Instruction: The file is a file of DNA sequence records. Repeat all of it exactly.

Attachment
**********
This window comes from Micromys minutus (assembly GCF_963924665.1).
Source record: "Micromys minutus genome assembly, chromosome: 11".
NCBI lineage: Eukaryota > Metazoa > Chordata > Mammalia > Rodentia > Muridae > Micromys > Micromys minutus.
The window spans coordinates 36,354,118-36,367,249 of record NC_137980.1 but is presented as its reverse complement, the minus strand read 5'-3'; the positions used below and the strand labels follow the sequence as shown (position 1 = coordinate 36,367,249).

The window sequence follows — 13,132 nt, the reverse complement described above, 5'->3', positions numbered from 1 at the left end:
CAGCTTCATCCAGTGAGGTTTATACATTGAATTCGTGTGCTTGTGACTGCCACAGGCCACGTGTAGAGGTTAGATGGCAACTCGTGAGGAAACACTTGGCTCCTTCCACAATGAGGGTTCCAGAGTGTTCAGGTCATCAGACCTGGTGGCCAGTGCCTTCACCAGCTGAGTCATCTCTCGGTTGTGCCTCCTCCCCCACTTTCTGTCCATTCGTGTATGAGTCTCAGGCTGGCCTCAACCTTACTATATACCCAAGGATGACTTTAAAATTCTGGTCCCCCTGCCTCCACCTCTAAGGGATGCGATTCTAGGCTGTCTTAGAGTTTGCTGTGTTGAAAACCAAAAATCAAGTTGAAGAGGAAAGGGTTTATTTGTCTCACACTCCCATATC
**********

This window comes from Micromys minutus (assembly GCF_963924665.1).
Source record: "Micromys minutus genome assembly, chromosome: 11".
NCBI lineage: Eukaryota > Metazoa > Chordata > Mammalia > Rodentia > Muridae > Micromys > Micromys minutus.
The window spans coordinates 36,354,118-36,367,249 of record NC_137980.1 but is presented as its reverse complement, the minus strand read 5'-3'; the positions used below and the strand labels follow the sequence as shown (position 1 = coordinate 36,367,249).

The window sequence follows — 13,132 nt, the reverse complement described above, 5'->3', positions numbered from 1 at the left end:
CAGCTTCATCCAGTGAGGTTTATACATTGAATTCGTGTGCTTGTGACTGCCACAGGCCACGTGTAGAGGTTAGATGGCAACTCGTGAGGAAACACTTGGCTCCTTCCACAATGAGGGTTCCAGAGTGTTCAGGTCATCAGACCTGGTGGCCAGTGCCTTCACCAGCTGAGTCATCTCTCGGTTGTGCCTCCTCCCCCACTTTCTGTCCATTCGTGTATGAGTCTCAGGCTGGCCTCAACCTTACTATATACCCAAGGATGACTTTAAAATTCTGGTCCCCCTGCCTCCACCTCTAAGGGATGCGATTCTAGGCTGTCTTAGAGTTTGCTGTGTTGAAAACCAAAAATCAAGTTGAAGAGGAAAGGGTTTATTTGTCTCACACTCCCATATC